Good business names come from long lists, hard work and inspiration. And those in the naming business have learned two basic things about the creative process of naming.
Naming a business after the owners is commonplace, particularly for service providers. There are two main reasons people name their company’s after themselves…
As you’re in the throes of naming a new entity, think about how people will try to twist the name into a shorter, more irrelevant and irreverent nick name. How will they – including employees – want to make it easier to write or say as time goes by?
Using place names as business names can be advantageous in some instances and almost suicidal in others. This business naming post has to do with the pros and cons of using these names, and avoiding the pitfalls.
Business names beginning with a plosive are only slightly more popular than those beginning with other letters. Yet it’s worth investigating the use of plosives as first-characters in names.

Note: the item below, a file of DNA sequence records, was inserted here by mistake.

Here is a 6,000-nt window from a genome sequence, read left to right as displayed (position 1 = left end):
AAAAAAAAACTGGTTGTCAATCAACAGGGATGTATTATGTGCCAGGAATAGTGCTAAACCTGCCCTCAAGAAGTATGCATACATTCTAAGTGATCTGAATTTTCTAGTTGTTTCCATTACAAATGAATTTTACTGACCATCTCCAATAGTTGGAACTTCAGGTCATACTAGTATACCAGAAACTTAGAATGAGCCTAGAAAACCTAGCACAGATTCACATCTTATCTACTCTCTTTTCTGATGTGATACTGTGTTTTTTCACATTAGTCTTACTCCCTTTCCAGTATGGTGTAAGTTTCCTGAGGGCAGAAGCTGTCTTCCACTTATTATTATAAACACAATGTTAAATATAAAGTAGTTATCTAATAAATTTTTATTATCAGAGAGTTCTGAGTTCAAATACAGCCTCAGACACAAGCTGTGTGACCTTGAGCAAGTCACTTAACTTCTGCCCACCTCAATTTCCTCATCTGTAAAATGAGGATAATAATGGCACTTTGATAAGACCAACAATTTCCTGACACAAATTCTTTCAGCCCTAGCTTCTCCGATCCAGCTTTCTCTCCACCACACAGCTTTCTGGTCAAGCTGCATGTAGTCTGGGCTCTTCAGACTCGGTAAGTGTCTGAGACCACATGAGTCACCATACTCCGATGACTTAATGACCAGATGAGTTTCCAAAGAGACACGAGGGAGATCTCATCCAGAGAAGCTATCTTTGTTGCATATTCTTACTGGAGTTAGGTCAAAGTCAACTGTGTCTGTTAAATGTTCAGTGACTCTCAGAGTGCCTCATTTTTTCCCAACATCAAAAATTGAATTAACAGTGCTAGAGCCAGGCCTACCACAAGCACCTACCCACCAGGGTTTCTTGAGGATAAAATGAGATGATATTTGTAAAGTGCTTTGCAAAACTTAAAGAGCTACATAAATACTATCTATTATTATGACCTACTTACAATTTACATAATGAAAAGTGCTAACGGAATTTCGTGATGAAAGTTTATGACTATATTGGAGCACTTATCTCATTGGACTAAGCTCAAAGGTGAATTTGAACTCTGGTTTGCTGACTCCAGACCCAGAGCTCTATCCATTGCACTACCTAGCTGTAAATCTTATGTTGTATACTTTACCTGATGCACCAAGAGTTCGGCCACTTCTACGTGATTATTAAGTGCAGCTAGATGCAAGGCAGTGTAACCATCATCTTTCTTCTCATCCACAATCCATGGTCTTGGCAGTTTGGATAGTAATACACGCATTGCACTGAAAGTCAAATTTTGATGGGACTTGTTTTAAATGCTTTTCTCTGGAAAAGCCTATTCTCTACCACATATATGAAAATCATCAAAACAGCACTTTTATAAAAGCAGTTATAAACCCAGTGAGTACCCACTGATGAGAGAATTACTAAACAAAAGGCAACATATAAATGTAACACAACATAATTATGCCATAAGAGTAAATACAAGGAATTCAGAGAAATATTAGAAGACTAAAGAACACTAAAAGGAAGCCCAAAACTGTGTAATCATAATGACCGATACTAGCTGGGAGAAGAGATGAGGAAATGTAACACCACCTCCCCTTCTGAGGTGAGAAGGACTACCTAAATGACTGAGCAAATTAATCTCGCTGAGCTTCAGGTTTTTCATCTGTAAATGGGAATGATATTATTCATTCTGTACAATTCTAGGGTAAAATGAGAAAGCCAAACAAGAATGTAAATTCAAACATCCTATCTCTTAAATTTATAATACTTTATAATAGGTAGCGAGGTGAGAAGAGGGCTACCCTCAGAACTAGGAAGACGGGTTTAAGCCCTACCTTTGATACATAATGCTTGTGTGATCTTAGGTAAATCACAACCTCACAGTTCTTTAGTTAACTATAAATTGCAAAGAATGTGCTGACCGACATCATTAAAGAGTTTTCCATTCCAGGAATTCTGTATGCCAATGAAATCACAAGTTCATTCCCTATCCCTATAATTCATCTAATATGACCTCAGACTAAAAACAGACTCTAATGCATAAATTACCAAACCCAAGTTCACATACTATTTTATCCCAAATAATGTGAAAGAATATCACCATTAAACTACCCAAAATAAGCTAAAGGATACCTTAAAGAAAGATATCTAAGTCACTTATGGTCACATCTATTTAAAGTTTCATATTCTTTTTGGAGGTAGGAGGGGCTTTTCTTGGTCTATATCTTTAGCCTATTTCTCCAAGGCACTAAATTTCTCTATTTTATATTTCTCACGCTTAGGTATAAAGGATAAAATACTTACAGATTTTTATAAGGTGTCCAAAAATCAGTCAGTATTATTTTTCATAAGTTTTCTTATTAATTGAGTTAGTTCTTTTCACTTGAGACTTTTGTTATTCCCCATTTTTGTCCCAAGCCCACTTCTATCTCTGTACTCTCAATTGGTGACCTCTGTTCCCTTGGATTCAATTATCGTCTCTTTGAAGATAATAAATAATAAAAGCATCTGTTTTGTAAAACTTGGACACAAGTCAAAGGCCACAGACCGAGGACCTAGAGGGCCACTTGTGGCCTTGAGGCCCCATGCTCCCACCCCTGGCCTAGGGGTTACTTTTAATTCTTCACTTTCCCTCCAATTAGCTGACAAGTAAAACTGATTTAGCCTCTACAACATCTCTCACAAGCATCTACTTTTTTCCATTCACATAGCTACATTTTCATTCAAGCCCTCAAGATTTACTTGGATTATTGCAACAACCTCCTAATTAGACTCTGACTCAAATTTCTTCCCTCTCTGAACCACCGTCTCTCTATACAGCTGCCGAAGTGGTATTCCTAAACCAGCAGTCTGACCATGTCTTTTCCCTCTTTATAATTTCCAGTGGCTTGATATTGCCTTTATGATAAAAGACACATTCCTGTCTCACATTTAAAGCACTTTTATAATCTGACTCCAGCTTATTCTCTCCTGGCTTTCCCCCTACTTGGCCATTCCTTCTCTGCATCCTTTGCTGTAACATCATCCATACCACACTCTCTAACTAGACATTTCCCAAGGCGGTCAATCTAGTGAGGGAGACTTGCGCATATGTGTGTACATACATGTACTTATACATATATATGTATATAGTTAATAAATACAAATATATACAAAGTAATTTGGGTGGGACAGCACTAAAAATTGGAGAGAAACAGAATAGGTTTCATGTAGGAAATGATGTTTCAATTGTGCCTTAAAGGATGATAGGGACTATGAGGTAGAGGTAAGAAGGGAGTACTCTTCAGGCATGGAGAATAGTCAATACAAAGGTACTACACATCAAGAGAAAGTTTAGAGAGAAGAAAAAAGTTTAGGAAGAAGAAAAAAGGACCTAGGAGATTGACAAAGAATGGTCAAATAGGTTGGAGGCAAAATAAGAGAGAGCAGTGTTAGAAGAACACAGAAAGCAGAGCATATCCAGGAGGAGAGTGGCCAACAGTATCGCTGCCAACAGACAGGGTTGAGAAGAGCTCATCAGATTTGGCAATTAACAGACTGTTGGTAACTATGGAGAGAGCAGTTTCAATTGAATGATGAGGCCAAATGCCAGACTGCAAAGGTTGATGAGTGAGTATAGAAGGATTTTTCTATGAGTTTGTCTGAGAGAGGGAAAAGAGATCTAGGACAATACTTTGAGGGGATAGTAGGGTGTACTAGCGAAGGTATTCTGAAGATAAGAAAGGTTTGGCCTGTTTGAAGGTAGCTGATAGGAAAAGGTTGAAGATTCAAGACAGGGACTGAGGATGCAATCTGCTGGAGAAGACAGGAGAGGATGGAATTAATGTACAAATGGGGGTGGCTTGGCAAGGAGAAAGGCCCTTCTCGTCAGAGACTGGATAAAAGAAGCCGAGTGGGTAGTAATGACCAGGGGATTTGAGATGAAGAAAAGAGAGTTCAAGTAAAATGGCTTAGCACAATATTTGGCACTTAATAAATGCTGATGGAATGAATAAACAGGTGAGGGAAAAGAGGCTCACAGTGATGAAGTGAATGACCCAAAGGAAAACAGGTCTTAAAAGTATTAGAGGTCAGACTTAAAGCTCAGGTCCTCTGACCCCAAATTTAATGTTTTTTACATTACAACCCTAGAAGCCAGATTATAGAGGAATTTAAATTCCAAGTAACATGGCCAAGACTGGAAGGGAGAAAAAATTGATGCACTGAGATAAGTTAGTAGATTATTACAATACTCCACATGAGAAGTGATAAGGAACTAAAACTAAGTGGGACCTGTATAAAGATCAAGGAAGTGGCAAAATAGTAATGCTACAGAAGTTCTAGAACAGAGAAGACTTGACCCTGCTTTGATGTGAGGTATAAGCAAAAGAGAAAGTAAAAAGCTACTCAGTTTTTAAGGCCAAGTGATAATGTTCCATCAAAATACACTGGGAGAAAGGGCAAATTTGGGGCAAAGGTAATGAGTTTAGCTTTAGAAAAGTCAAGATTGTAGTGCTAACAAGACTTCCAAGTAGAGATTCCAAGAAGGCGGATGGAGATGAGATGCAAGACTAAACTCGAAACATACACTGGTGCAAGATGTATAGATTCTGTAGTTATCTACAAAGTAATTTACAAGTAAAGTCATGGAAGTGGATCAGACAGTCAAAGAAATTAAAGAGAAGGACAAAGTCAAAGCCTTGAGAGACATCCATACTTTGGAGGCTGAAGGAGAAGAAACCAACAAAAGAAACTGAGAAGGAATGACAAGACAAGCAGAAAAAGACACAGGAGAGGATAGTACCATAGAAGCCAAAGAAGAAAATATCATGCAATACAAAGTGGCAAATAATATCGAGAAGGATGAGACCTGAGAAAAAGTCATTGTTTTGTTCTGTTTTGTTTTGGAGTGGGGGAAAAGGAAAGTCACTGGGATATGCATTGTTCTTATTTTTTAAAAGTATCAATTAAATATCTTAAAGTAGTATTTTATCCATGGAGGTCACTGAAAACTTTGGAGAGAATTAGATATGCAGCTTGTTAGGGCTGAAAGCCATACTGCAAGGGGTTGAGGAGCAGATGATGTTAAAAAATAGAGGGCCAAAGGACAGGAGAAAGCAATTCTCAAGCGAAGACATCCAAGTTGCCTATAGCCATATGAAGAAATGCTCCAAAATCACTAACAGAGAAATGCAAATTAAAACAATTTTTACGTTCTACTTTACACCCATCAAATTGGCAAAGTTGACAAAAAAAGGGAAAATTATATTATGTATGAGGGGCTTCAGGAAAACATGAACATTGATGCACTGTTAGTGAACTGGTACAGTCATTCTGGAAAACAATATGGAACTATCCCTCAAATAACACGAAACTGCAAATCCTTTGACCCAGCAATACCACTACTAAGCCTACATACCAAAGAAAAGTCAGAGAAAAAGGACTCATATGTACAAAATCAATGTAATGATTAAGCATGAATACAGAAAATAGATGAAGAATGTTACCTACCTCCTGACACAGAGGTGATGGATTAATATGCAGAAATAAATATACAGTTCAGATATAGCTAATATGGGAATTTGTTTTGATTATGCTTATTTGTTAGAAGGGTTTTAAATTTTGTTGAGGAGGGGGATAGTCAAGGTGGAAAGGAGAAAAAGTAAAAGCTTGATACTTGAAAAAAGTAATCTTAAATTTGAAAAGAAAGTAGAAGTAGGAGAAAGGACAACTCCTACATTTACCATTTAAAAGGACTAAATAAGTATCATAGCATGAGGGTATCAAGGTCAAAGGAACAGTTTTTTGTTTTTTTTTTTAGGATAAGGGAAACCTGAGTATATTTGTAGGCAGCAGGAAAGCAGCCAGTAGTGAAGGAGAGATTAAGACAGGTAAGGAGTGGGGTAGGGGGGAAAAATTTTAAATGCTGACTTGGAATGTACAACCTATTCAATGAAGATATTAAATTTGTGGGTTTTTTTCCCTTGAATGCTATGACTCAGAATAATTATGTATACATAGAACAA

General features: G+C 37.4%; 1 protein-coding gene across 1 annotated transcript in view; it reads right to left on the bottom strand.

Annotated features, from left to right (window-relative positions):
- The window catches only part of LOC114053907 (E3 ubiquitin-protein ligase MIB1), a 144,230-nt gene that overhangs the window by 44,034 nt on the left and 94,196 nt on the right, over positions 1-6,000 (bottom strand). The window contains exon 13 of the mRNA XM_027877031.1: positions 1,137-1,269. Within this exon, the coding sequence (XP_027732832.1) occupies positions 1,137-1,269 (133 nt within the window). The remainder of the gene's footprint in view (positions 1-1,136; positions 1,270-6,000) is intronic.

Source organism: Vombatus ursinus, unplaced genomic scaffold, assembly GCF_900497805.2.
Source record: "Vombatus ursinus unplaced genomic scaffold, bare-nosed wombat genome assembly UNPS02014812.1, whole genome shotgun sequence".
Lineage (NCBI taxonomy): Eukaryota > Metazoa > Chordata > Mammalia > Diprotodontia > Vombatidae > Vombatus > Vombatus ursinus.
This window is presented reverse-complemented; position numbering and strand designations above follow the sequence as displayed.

By getting as many word combinations and approaches to naming as you can – not stopping until you have at least a couple of hundred name candidates – you’ll enjoy two advantages.
As part of the name development process, I suggested creating a naming brief prior to creating any name candidates, and that part of the brief be a set of name evaluation criteria.
Name development starts by determining what’s important in the business name you chose.
Naming a business or a product is strategic in nature, and should logically follow the adoption of a business model, target markets and competitor identification and the exposition of certain business beliefs and conducts
A company name must fit the business yet be unique. That’s why the strategic activity of name development should begin by determining the purpose of the name.